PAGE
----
Name that SciFi book: Fast and Slow
February 7, 2016 7:07 AM   Subscribe

I'm looking for a scifi book where two alien species live on the same planet, with different speeds of living (it is not Fire Upon the Deep).

A friend who is into "hard scifi" recommended a book, and I am trying to remember the name. It is not Fire Upon the Deep, but my mental connection may be screwing up my recollection.

In any case, can you name any SciFi books that have two species living on the same planet, having two different lifecycle speeds: fast and slow? Perhaps this planet is just a "moon". It may be a longish short story. It is probably by a brand name author.

I do remember looking up the book the day of, so, final criteria: it has a wiki page :)
posted by tintexas to Writing & Language (16 answers total) 6 users marked this as a favorite
Best answer: The Algebraist by Iain Banks
posted by slide at 7:15 AM on February 7, 2016 [1 favorite]

Best answer: A Deepness in the Sky. (Same author different book) it's the prequel.
posted by sexyrobot at 7:19 AM on February 7, 2016 [1 favorite]

Best answer: Perhaps one of the Heechee stories by Frederik Pohl? There is a contrast between the "slow" living creatures and the "fast" ones whose physical bodies have died but whose brains have been uploaded to a computer.
posted by Jabberwocky at 7:45 AM on February 7, 2016

Best answer: in one of greg egan's earlyish books (permutation city maybe?) some people live much more slowly than others (i don't really want to explain why since it's an interesting part of the book). but as far as i remember they're all human (or at least human-based intelligences), so doesn't fit with the alien part, if that's certain. on the other hand, it's certainly the "hard" end of sci-fi.
posted by andrewcooke at 8:05 AM on February 7, 2016

Best answer: Could also be Dragon's Egg by Robert L Forward, but the difference is between aliens living on the surface of a neutron star and humans observing them. Not sure how the science holds today now but it made my head explode when I was 12. It's definitely in the grand tradition of hard sci-fi--much harder than Vinge's Zones of Thought series.
posted by pullayup at 8:11 AM on February 7, 2016

Best answer: Not what you were looking for, but get hold of a copy of "Traveller's Rest" by David I. Masson. Short story. In his collection (his only one--he died in 2007), The Caltraps of Time. As the Analog review of the book said when it was first published in 1968, it's about an utterly weird war on a planet where time and latitude are linked.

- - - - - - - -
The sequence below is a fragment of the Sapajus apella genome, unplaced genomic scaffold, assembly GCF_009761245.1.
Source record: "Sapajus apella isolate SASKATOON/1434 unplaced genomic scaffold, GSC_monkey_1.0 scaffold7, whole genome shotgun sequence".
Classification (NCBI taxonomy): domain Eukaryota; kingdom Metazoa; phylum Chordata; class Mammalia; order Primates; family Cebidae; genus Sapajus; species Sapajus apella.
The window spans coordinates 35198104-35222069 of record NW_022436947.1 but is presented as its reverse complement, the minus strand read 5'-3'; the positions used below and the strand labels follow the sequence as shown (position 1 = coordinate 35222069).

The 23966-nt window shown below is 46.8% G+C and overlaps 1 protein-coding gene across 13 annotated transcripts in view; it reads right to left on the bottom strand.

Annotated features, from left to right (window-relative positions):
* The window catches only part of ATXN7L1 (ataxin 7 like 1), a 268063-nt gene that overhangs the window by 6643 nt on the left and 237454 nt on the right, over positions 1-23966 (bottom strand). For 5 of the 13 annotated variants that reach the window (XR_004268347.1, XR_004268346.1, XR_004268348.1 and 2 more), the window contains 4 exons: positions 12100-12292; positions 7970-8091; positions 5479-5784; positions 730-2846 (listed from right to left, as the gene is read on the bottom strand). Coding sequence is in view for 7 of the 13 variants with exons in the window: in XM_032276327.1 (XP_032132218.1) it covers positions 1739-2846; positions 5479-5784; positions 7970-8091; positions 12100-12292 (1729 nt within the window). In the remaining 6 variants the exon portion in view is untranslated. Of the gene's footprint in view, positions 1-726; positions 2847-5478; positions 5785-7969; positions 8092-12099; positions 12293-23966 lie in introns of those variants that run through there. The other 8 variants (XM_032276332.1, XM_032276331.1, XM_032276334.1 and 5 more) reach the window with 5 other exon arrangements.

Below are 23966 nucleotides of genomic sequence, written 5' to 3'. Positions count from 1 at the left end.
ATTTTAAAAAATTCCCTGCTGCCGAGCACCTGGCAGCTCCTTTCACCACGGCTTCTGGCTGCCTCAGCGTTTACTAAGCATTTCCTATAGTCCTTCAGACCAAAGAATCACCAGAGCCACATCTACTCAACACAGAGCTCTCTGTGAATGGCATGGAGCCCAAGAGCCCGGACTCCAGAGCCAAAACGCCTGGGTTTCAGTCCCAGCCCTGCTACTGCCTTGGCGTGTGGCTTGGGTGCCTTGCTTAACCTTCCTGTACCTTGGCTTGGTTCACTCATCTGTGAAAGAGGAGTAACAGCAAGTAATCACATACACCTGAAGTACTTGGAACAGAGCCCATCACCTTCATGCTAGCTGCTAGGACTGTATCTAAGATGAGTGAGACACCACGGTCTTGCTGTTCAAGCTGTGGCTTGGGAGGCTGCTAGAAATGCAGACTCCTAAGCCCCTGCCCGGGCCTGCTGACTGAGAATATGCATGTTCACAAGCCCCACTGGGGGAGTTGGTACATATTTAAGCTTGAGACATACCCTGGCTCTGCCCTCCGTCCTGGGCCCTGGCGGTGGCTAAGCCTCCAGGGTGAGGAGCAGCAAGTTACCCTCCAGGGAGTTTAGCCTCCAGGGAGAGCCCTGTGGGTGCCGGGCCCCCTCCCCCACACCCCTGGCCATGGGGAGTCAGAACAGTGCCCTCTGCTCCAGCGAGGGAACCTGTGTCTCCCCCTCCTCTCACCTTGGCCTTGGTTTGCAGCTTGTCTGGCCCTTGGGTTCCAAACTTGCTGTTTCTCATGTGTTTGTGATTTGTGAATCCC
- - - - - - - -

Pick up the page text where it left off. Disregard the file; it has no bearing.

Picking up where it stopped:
posted by Logophiliac at 8:25 AM on February 7, 2016

Best answer: I remember a story with a fast species that was birdlike, and faster than humans, and a slow species more like a sentient rock. I feel like it was a female author (LeGuin?). But the Googles, they do nothing.
posted by BrashTech at 8:38 AM on February 7, 2016

Response by poster: I really like the diversity here. My friend is a little older than me, so I imagine this is from the 80's or 90's (although of course I'm not sure). So, I particularly like the suggestion of Dragon's Egg and am now thinking their home might be a neutron star or white dwarf.

Any more ideas, especially situated on a neutron star?
posted by tintexas at 8:47 AM on February 7, 2016

Best answer: BrashTech, that's probably Up the walls of the world By James Tiptree Jr (pseudonym for Alice Sheldon). Fast flyers and super slow giant AI attempt to invade Earth, 1978.
posted by Jesse the K at 8:52 AM on February 7, 2016 [1 favorite]

Response by poster: Ok, ok. This is embarassing. The main clue may have been wrong.

The scifi in question is Larry Niven's "Neutron Star". Short story, neutron star justifies the different timescales [maybe?]. Perhaps two species (humans, aliens; I dunno, maybe one of them is faster). Wiki page. Simple name (that's a clue I didn't give y'all).

Thank you guys for indulging me in my favorite pastime of brainstorming. It has been a pleasure.
posted by tintexas at 8:54 AM on February 7, 2016

Since we're now just recommending things like this, I only recently got around to reading a 1970s example of this type of story, Asimov's The Gods Themselves - there's both a difference in the 'hard ones' and 'soft ones' in the adjacent universe as well as a time differential between their universe and ours.

A fun read, plus bonus angry scientists torpedoing each others careers!
posted by AaronRaphael at 12:16 PM on February 7, 2016 [1 favorite]

Actually, "Neutron Star" doesn't have species living in different time scales. The main issue in that story is tidal effects, not timescale.

It's an excellent story, like so many of Niven's Known Space stories, but it doesn't actually match what you were asking about :)
posted by hanov3r at 12:18 PM on February 7, 2016 [1 favorite]

I can think of one novel that fits this basic mold, Karl Schroeder's Lockstep.
posted by Conrad Cornelius o'Donald o'Dell at 3:58 PM on February 7, 2016

There's a novella by Marc Stiegler with that theme, Petals of Rose. In that story we are the aliens to another species, which lives and dies in a day.
posted by Joe in Australia at 8:23 PM on February 7, 2016 [1 favorite]

David Brin's short story "The River of Time" is a bit like this.
posted by Chrysostom at 10:15 PM on February 10, 2016

Also, probably not what OP was looking for, but Alan Moore's Brief Lives is a fit here.
posted by hanov3r at 8:32 AM on February 11, 2016

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